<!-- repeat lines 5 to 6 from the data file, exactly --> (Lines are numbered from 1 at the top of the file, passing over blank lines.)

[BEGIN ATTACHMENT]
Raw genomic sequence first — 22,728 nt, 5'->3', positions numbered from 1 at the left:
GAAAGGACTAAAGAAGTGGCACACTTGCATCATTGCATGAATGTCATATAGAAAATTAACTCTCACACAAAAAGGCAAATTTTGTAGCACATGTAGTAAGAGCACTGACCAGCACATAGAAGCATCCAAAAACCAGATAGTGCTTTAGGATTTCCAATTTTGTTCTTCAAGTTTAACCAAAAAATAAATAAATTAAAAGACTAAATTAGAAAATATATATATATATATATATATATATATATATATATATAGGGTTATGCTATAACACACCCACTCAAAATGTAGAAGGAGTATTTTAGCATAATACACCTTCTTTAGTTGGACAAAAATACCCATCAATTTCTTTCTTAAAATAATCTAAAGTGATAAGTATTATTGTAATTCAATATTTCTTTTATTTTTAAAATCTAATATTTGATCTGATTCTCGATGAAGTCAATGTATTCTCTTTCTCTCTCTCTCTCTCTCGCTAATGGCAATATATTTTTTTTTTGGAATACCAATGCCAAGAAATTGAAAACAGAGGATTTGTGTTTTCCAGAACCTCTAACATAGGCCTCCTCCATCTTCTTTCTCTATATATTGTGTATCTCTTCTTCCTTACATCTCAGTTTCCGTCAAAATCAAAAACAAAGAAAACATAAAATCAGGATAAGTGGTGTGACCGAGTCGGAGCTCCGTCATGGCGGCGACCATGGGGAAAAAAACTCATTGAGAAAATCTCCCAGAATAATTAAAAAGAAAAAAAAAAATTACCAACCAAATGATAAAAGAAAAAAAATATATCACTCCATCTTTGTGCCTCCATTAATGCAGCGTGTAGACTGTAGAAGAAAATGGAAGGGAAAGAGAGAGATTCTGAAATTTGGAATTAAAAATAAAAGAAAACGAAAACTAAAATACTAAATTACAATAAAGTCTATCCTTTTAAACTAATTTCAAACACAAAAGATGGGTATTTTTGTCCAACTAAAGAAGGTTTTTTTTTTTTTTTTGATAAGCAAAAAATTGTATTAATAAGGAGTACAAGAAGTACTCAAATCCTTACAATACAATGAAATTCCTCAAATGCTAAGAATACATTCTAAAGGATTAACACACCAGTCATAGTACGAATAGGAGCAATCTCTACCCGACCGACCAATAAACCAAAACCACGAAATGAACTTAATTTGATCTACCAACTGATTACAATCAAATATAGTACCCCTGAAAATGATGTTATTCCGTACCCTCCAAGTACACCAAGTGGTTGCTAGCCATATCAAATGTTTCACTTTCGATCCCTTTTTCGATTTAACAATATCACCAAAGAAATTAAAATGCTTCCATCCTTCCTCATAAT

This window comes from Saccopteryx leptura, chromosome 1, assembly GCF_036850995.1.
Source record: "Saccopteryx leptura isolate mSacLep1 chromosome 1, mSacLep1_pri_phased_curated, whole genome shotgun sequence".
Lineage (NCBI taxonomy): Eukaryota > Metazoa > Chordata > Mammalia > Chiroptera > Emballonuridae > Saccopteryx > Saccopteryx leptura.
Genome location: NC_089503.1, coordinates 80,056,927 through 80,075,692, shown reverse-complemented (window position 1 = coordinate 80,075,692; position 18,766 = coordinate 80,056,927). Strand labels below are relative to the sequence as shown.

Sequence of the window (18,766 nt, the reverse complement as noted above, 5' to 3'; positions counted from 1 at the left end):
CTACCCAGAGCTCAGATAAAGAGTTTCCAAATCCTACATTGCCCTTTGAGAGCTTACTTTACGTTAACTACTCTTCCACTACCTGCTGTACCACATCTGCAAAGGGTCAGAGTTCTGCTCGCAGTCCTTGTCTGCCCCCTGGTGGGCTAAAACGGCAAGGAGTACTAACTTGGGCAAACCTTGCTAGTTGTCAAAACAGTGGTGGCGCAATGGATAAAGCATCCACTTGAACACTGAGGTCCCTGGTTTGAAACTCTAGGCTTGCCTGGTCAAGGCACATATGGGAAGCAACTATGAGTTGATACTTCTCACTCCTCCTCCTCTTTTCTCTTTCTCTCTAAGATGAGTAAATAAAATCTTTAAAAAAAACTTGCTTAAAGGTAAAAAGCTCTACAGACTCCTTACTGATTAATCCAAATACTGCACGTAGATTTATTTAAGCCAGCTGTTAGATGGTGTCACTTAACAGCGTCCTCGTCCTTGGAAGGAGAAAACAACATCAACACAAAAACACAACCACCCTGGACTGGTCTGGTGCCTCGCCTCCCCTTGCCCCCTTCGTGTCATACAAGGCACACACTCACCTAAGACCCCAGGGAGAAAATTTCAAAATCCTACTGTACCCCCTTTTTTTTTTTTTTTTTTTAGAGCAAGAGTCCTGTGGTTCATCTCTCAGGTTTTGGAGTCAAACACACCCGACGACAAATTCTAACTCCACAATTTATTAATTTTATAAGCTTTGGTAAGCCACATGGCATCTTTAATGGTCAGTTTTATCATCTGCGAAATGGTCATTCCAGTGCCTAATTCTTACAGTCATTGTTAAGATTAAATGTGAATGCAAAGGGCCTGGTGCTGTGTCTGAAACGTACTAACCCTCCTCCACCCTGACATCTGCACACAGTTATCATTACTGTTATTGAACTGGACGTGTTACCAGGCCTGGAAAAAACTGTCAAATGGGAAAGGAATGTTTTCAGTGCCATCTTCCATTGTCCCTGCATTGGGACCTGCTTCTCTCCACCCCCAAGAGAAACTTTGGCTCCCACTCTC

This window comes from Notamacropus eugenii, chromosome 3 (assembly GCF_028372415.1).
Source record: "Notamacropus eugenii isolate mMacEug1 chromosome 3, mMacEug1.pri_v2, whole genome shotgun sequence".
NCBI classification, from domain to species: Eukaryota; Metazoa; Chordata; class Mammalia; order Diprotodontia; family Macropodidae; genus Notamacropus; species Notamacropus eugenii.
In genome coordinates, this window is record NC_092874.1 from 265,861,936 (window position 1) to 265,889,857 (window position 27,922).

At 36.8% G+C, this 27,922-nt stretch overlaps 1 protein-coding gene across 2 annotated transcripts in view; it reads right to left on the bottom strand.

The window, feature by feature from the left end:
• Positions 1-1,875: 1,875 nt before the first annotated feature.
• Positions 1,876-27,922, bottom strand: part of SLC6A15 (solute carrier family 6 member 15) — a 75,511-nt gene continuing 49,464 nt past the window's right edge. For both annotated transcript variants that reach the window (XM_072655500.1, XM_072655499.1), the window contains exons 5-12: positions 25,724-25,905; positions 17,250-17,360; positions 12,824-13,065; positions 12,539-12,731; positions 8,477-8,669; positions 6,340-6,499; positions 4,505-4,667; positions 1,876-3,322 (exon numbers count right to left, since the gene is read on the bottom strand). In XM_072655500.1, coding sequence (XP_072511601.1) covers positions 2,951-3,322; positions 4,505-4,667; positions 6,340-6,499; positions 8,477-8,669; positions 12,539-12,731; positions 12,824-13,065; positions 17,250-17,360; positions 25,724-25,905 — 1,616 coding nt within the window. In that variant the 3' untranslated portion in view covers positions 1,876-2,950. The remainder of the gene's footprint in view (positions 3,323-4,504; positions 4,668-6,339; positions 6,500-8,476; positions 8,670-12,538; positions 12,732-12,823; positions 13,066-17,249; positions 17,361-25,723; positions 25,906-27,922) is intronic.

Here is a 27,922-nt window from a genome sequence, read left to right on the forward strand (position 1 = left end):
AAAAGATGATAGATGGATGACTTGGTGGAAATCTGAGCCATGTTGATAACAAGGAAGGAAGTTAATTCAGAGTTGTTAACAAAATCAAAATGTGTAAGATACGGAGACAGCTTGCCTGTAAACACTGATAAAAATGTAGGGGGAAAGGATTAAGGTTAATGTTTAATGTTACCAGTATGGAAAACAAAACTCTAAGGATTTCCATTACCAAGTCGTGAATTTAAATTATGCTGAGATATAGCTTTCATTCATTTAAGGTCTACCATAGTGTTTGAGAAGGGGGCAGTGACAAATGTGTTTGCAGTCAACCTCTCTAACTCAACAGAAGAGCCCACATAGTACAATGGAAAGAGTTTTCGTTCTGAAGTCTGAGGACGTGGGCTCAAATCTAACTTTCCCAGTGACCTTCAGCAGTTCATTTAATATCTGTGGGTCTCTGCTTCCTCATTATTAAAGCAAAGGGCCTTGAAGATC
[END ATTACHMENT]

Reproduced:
Lineage (NCBI taxonomy): Eukaryota > Metazoa > Chordata > Mammalia > Chiroptera > Emballonuridae > Saccopteryx > Saccopteryx leptura.
Genome location: NC_089503.1, coordinates 80,056,927 through 80,075,692, shown reverse-complemented (window position 1 = coordinate 80,075,692; position 18,766 = coordinate 80,056,927). Strand labels below are relative to the sequence as shown.